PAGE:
ketubah

[ Ashkenazic Hebrew, English kuh-too-buh; Sephardic Hebrew kuh-too-bah ]
/ Ashkenazic Hebrew, English kəˈtu bə; Sephardic Hebrew kə tuˈbɑ /
|

noun, plural ke·tu·both, ke·tu·bot, ke·tu·bos [Ashkenazic Hebrew kuh-too-bohs; Sephardic Hebrew kuh-too-bawt] /Ashkenazic Hebrew kəˈtu boʊs; Sephardic Hebrew kə tuˈbɔt/, English ke·tu·bahs. Hebrew.

the formal contract in a Jewish religious marriage that includes specific financial protection for the wife in the event that the husband dies or divorces her.

Nearby words

  1. kettle hole,
  2. kettle of fish,
  3. kettle stitch,
  4. kettle-bottom,
  5. kettledrum,
  6. keturah,
  7. ketuvim,
  8. keuka lake,
  9. kev,
  10. kevalin

Origin of ketubah

kəthubbāh literally, something written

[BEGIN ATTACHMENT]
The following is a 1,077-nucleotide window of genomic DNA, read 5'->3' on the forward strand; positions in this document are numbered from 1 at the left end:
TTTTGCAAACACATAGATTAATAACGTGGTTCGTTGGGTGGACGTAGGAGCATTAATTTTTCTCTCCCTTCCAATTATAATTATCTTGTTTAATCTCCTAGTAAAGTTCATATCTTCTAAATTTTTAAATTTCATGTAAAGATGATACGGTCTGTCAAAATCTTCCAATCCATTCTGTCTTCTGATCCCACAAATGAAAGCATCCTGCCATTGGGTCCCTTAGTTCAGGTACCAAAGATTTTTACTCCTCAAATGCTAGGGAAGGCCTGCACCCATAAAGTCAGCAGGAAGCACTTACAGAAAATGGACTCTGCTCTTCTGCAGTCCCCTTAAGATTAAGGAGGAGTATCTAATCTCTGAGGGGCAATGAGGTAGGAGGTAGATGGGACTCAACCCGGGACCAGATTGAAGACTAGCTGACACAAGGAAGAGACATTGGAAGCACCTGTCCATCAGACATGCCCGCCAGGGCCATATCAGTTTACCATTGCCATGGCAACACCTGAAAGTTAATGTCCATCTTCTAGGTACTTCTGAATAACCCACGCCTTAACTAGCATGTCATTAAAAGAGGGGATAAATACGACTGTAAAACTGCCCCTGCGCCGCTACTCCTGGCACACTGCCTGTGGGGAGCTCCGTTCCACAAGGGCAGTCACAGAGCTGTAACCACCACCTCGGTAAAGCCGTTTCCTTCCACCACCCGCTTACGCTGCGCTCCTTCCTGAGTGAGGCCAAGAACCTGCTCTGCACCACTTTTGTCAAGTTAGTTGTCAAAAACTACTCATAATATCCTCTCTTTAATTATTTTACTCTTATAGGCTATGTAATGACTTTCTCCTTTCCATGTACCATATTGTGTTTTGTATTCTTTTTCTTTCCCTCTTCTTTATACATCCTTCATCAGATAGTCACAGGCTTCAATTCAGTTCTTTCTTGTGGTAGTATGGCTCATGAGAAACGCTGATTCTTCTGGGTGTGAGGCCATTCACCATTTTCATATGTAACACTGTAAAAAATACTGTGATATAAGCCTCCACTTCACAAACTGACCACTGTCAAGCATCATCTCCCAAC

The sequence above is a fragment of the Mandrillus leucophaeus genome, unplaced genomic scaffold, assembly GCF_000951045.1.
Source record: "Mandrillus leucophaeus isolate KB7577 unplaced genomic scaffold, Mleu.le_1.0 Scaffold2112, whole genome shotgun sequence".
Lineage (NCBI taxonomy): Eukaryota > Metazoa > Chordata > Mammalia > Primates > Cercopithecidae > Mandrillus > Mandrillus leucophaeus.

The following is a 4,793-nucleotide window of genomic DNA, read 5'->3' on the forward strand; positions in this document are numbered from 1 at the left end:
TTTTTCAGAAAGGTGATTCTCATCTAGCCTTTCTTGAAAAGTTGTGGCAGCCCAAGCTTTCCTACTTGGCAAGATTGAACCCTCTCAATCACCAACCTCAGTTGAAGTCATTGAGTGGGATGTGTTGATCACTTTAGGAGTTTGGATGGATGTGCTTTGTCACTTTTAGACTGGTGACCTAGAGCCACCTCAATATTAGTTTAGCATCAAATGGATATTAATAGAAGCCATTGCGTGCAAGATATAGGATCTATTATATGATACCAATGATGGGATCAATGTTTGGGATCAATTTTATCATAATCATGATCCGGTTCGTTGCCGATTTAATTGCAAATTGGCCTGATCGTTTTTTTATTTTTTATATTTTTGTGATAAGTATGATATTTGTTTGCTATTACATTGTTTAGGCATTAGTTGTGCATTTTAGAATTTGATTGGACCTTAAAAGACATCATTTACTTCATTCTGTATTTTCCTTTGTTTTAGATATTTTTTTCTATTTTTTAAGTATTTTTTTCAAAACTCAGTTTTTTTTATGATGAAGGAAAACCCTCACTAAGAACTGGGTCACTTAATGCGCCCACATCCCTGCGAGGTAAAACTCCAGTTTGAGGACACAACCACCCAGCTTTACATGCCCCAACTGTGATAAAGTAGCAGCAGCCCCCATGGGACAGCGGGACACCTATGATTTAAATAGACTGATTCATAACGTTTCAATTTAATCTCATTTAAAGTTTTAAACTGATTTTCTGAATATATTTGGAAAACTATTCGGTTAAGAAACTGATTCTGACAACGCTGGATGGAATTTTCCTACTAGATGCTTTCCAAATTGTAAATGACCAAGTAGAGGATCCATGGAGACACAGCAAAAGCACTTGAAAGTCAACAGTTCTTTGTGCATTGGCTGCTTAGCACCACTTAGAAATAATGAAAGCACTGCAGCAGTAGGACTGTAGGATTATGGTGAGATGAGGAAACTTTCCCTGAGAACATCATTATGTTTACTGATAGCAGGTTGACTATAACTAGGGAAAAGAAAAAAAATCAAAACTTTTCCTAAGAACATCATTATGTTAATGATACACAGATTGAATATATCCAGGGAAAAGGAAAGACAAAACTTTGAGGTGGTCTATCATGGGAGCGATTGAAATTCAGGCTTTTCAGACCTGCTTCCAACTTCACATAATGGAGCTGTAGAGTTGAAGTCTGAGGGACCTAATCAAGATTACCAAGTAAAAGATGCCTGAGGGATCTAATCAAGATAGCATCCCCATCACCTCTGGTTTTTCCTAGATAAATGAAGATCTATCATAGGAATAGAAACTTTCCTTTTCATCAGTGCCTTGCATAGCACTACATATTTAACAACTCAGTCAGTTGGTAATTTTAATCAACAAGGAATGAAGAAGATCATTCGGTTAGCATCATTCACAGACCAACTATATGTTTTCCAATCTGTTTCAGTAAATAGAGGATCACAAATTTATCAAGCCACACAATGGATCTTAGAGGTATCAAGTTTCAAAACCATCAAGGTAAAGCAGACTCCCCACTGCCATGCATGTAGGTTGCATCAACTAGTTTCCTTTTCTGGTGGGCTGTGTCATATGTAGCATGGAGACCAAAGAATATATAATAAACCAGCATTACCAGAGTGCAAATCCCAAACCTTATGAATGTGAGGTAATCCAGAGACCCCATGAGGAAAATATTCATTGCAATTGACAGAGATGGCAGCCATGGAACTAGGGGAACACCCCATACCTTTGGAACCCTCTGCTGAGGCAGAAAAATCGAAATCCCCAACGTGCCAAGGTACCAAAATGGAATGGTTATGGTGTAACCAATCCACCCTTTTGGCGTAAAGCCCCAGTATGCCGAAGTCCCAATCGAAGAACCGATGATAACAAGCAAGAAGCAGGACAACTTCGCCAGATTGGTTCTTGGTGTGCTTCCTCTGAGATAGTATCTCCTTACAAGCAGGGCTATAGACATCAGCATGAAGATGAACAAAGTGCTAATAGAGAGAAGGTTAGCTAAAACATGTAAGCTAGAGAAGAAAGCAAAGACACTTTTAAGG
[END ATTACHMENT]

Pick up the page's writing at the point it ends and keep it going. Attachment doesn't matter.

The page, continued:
Dictionary.com Unabridged Based on the Random House Unabridged Dictionary, © Random House, Inc. 2019

Examples from the Web for ketubah

  • The ketubah was the document of a "gift on account of nuptials to be celebrated."

    Folkways|William Graham Sumner
  • His duties toward her are set forth in detail in the usual form of the Ketubah.

    Women's Wild Oats|C. Gasquoine Hartley


British Dictionary definitions for ketubah

ketubah

/ (kətuˈbaː) /

noun

Judaism the contract that states the obligations within Jewish marriage

Word Origin for ketubah

from Hebrew, literally: document

Collins English Dictionary - Complete & Unabridged 2012 Digital Edition © William Collins Sons & Co. Ltd. 1979, 1986 © HarperCollins Publishers 1998, 2000, 2003, 2005, 2006, 2007, 2009, 2012